Friday, 4 March 2011

Another take on Greek 'fast' food

This weekend is going to be a long one - but in the nicest possible way.

It's the first time this year that a public holiday tacks itself neatly onto the weekend to give us THREE WHOLE DAYS free of work, school or the need to get up at 6.45am (though knowing me, my eyes will snap open at that ungodly hour even though they don't need to).

The holiday that will give us that delightful gift is what the Greeks call Kathara Devtera (Clean Monday).

Like Pancake Day back in the UK, it marks the official start of the 40-day fast before Easter - but it's on a much bigger scale, like most things related to food and religion here.

Traditionally, for the duration of Lent, God-fearing folk swear off meat, fish, eggs and dairy products (although strangely, seafood is permitted). The "Clean" part refers to the fact that housewives used to throughly scrub their kitchens and cookware to be absolutely sure that no trace of animal product creeps into their cuisine.

Now, the truth is that few Greeks observe the fast for all of Lent these days (though many do in Holy Week, in preparation for the food fest that awaits them on Easter Day).

However, on Clean Monday, after the obligatory attempt to fly a kite (another tradition of the day whose origin is a total mystery to me), most Greeks can be found gathered at a table groaning with all manner of fast-friendly food, and having a good old natter with their friends and family.

Spinach pies, rich bean stews, chickpea fritters, barbecued prawns, macaroni with octopus cooked into velvety submission in a wine sauce, steaming bowls of wild greens, fresh crisp salads, aniseed flavoured bread - it's all good yummy stuff.

As you may have gathered, religion plays no part in my life. However, it is there in the background with the Greek family I married into - and it plays an important part in the social fabric of the Greek society.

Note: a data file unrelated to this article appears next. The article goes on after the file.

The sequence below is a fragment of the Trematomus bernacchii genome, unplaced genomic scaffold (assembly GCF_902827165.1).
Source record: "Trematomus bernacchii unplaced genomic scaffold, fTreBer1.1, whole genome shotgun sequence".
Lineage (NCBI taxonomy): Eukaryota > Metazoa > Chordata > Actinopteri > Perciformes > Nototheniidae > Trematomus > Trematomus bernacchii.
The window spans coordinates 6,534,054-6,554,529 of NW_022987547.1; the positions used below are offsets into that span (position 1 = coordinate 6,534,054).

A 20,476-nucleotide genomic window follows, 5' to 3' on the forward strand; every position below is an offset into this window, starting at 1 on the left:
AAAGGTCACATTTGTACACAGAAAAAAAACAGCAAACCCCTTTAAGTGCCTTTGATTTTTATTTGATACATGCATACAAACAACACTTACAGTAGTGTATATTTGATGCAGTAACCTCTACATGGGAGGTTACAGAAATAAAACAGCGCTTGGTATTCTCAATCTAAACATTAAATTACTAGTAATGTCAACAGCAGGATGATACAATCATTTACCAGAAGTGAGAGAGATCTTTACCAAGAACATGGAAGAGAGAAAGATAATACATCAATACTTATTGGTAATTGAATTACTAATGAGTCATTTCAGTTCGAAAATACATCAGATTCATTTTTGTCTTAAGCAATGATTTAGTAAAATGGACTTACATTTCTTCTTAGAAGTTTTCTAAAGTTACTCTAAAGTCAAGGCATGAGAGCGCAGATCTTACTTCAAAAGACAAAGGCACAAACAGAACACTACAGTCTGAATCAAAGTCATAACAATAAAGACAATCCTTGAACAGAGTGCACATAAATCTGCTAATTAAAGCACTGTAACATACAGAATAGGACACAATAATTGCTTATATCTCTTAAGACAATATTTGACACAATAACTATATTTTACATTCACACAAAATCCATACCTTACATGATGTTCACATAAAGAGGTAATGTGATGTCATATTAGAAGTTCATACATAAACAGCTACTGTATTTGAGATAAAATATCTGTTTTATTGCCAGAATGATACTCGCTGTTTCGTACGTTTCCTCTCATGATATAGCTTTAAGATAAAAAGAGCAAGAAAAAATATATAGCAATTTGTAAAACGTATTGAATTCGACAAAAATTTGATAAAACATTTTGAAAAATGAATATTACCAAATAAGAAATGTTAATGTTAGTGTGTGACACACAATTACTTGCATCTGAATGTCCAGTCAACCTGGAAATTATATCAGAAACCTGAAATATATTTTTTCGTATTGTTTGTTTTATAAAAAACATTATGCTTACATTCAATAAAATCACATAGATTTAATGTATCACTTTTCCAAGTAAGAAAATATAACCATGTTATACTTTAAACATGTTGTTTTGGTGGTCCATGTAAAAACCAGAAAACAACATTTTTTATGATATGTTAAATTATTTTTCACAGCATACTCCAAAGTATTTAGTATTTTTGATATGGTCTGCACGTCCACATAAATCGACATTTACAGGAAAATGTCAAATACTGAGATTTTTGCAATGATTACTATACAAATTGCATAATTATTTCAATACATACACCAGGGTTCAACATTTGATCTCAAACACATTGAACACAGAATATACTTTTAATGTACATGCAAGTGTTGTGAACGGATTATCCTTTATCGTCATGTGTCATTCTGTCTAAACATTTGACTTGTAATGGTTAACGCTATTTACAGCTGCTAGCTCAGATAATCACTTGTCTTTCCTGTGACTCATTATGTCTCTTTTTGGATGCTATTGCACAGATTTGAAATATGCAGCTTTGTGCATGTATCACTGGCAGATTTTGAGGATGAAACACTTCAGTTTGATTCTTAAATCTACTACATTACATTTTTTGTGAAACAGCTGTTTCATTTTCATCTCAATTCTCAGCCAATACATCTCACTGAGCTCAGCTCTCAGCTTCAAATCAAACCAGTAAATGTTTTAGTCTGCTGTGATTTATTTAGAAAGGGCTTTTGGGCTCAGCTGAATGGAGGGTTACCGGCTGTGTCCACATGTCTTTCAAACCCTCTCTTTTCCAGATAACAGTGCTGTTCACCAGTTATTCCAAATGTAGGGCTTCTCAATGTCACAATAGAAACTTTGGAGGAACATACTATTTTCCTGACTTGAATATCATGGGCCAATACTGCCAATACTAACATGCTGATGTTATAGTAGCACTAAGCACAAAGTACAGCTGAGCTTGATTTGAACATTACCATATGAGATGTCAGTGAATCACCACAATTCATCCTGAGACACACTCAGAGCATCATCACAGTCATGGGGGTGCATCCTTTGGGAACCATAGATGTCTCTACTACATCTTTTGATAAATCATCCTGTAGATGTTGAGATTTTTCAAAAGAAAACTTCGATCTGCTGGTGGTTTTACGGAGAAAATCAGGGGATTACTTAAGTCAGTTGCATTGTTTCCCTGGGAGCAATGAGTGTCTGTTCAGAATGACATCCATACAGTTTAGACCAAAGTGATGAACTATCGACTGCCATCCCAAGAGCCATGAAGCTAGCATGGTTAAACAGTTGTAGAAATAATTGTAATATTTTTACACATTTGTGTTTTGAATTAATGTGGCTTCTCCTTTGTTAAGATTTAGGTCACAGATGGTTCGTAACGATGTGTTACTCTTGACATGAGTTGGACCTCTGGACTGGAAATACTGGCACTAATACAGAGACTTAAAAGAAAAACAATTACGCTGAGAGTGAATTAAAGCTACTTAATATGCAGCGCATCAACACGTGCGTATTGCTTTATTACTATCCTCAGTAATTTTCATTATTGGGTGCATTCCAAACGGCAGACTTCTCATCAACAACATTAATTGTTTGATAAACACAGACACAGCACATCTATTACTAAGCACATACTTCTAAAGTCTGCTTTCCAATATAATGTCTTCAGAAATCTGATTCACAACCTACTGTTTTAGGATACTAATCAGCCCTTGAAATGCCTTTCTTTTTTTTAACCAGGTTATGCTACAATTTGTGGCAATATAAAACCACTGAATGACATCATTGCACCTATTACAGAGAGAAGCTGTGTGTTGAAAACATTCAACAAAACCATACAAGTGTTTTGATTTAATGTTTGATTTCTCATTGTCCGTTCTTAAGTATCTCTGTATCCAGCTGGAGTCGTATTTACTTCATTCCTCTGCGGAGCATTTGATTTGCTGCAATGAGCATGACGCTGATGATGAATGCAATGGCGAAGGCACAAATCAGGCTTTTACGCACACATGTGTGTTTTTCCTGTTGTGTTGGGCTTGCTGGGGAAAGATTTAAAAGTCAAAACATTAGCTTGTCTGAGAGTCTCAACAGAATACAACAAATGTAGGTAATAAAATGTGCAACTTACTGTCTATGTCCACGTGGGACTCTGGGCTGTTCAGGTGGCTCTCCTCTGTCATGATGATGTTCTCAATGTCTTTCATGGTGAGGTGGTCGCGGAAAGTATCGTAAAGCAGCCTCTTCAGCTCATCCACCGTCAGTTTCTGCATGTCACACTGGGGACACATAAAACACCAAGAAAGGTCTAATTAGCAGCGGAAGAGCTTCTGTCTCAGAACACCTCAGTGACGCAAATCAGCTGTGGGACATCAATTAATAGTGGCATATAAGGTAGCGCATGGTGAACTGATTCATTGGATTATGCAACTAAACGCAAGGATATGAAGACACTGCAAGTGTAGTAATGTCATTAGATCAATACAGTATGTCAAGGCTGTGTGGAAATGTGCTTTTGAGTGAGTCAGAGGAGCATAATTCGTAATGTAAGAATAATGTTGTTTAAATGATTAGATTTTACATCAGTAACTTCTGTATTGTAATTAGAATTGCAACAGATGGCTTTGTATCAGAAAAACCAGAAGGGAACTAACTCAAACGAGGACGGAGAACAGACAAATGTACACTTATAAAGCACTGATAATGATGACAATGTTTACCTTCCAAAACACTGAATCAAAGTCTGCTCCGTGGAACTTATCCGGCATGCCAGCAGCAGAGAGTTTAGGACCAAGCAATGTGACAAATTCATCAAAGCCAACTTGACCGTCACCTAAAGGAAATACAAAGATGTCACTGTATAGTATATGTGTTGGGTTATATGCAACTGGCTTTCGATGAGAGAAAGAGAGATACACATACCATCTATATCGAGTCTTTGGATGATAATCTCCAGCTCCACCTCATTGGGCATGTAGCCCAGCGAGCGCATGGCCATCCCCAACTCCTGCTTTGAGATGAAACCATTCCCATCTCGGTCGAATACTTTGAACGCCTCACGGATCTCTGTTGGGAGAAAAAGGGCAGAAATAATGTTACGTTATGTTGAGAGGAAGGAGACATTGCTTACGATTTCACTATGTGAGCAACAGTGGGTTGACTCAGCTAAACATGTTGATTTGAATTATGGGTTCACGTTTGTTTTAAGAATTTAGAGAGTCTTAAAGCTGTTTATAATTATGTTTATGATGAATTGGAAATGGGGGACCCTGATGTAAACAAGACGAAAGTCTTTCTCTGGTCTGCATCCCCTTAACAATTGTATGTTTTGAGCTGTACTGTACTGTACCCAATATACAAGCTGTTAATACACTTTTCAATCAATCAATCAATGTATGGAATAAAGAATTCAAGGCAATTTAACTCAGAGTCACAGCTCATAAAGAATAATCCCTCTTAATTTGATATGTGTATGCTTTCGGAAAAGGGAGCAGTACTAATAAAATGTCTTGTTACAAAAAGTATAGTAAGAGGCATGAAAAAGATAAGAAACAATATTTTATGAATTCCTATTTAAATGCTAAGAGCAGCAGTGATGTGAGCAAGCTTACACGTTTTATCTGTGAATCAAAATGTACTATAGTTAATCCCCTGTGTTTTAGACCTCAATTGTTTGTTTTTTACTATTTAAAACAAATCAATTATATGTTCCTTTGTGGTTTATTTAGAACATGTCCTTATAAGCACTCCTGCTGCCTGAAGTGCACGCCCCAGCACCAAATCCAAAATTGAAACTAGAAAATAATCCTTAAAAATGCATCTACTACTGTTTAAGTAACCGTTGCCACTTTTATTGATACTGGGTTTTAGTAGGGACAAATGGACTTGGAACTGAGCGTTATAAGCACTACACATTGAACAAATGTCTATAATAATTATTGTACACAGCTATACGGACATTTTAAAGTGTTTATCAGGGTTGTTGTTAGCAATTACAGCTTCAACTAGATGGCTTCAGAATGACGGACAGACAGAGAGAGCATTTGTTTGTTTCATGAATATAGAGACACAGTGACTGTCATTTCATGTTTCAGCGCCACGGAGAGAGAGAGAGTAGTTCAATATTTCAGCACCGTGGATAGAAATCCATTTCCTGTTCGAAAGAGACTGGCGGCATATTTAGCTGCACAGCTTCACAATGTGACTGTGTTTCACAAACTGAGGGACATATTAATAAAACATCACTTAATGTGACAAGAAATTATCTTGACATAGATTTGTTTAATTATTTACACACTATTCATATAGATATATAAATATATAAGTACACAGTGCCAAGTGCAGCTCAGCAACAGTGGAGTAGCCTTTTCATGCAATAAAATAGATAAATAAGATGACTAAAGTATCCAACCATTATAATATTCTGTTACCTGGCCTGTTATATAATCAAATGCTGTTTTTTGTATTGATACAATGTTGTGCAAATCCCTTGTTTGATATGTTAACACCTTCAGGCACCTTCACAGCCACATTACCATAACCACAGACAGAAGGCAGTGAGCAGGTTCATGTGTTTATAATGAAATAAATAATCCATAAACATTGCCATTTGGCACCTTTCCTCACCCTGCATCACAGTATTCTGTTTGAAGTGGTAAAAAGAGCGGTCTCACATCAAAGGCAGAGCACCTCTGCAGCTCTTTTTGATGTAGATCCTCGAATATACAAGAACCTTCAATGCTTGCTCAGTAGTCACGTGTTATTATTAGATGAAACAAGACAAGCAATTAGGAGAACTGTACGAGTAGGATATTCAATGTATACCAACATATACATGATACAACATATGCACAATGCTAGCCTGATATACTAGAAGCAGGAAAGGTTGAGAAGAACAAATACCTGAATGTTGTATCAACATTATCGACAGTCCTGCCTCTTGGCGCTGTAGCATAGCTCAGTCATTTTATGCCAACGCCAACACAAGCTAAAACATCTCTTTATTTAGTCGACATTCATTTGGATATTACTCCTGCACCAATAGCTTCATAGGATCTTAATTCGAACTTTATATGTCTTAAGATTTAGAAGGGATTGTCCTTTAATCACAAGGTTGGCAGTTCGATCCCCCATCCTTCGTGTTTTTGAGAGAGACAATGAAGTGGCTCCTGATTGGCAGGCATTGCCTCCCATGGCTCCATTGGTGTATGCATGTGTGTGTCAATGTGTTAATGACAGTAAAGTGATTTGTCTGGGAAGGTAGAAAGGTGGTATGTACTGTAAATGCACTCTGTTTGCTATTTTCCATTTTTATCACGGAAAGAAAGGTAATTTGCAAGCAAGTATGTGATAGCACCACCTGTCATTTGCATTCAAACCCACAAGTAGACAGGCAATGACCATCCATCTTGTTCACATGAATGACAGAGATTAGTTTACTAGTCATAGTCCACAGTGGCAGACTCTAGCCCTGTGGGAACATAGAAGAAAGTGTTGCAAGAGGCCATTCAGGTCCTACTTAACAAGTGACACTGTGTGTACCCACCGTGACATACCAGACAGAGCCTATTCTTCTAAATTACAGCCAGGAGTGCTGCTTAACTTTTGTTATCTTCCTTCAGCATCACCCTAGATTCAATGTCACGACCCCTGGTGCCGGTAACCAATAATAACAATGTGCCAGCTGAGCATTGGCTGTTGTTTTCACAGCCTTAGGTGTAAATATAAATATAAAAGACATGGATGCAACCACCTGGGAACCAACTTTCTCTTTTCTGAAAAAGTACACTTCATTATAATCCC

I go with the flow.
After all, it's one of the few times I'm not viewed with surprise and suspicion for not eating meat.

Now, you might think that the Lenten fast is a great way to lose weight. Think again.

Consider the joys of chips, fried squid, fried aubergines, fried courgettes, deep fried prawns (are you seeing a trend here?) etc., and you'll see that we’re looking at a truck-load of calories. And then there are all the ‘virtuous’ sweets that the fast permits, all packed with sugar and usually swimming in syrup. Or my personal favourite, ‘tahini’ (sesame paste) mixed with honey, a delicious smooth and sweet nutty concoction that I can literally devour by the jar.

Not much chance of dropping a jean size or two before Easter then.

Now I do know that it is not really that hard to eat extremely healthily and lose weight while observing the traditional fast. Trouble is, I’m a foody. I love food. I love planning it, I love cooking it and I love eating it (so long as it is well-made from good ingredients). While I don’t think I live to eat, I do consider it to be one of life’s pleasures, so a week of plain boiled cauliflower is not for me. Is that a sin?

And finally, a question for any Greek readers out there (@HonestMummy can you hear me?). Fish and eggs are forbidden during the Lenten fast, right? Why, then, is taramosalata (principal ingredient fish roe) permitted?

Not that I mind, of course.

Pass me that bit of pitta bread.

1 comment:

  1. I attempted to google for you and failed miserably. My bet is that it is merely an oversight.

    That sounds such fun (fattening fun, but in my opinion that's the best kind).

    We went for a meal last night and suffering today. I'm working from bed and the other arf is asleep still. Ill.

    Plus, I had pancakes on Tuesday thinking it was Shrove Tuesday. Which is, of course, next week. What a pr*ck.

    I love your little snippets of Greek life. It makes me feel knowledgeable and cultured :)